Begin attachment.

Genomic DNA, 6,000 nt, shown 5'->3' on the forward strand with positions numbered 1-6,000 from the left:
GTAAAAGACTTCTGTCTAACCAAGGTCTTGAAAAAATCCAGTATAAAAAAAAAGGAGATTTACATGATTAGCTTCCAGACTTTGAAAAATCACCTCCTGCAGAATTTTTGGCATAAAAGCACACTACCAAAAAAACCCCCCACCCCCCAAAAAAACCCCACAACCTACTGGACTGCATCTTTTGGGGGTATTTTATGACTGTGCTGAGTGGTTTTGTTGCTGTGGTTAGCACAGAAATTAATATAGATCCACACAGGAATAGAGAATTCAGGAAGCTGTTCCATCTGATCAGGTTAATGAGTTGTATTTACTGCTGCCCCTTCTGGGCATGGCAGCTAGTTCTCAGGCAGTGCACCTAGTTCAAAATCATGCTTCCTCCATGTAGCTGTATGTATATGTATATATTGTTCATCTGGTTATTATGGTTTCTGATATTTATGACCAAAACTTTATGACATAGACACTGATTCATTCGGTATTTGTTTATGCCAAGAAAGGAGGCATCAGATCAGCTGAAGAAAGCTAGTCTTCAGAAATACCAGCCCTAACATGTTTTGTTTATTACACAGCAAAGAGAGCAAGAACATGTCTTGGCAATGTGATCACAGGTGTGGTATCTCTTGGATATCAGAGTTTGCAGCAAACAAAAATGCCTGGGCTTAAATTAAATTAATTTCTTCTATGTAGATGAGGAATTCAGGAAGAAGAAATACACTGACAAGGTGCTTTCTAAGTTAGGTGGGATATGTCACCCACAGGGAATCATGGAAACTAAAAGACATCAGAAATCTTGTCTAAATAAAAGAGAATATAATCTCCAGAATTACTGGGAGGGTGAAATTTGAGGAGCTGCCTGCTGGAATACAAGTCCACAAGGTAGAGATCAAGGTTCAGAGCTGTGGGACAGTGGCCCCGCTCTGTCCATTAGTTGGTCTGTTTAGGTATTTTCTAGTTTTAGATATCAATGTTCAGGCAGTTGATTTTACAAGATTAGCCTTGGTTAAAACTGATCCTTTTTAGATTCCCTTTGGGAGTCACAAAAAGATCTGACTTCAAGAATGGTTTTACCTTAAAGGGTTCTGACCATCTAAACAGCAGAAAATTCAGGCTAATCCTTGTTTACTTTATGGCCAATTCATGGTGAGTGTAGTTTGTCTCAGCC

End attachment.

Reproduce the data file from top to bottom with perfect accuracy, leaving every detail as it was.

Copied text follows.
Genomic DNA, 6,000 nt, shown 5'->3' on the forward strand with positions numbered 1-6,000 from the left:
GTAAAAGACTTCTGTCTAACCAAGGTCTTGAAAAAATCCAGTATAAAAAAAAAGGAGATTTACATGATTAGCTTCCAGACTTTGAAAAATCACCTCCTGCAGAATTTTTGGCATAAAAGCACACTACCAAAAAAACCCCCCACCCCCCAAAAAAACCCCACAACCTACTGGACTGCATCTTTTGGGGGTATTTTATGACTGTGCTGAGTGGTTTTGTTGCTGTGGTTAGCACAGAAATTAATATAGATCCACACAGGAATAGAGAATTCAGGAAGCTGTTCCATCTGATCAGGTTAATGAGTTGTATTTACTGCTGCCCCTTCTGGGCATGGCAGCTAGTTCTCAGGCAGTGCACCTAGTTCAAAATCATGCTTCCTCCATGTAGCTGTATGTATATGTATATATTGTTCATCTGGTTATTATGGTTTCTGATATTTATGACCAAAACTTTATGACATAGACACTGATTCATTCGGTATTTGTTTATGCCAAGAAAGGAGGCATCAGATCAGCTGAAGAAAGCTAGTCTTCAGAAATACCAGCCCTAACATGTTTTGTTTATTACACAGCAAAGAGAGCAAGAACATGTCTTGGCAATGTGATCACAGGTGTGGTATCTCTTGGATATCAGAGTTTGCAGCAAACAAAAATGCCTGGGCTTAAATTAAATTAATTTCTTCTATGTAGATGAGGAATTCAGGAAGAAGAAATACACTGACAAGGTGCTTTCTAAGTTAGGTGGGATATGTCACCCACAGGGAATCATGGAAACTAAAAGACATCAGAAATCTTGTCTAAATAAAAGAGAATATAATCTCCAGAATTACTGGGAGGGTGAAATTTGAGGAGCTGCCTGCTGGAATACAAGTCCACAAGGTAGAGATCAAGGTTCAGAGCTGTGGGACAGTGGCCCCGCTCTGTCCATTAGTTGGTCTGTTTAGGTATTTTCTAGTTTTAGATATCAATGTTCAGGCAGTTGATTTTACAAGATTAGCCTTGGTTAAAACTGATCCTTTTTAGATTCCCTTTGGGAGTCACAAAAAGATCTGACTTCAAGAATGGTTTTACCTTAAAGGGTTCTGACCATCTAAACAGCAGAAAATTCAGGCTAATCCTTGTTTACTTTATGGCCAATTCATGGTGAGTGTAGTTTGTCTCAGCC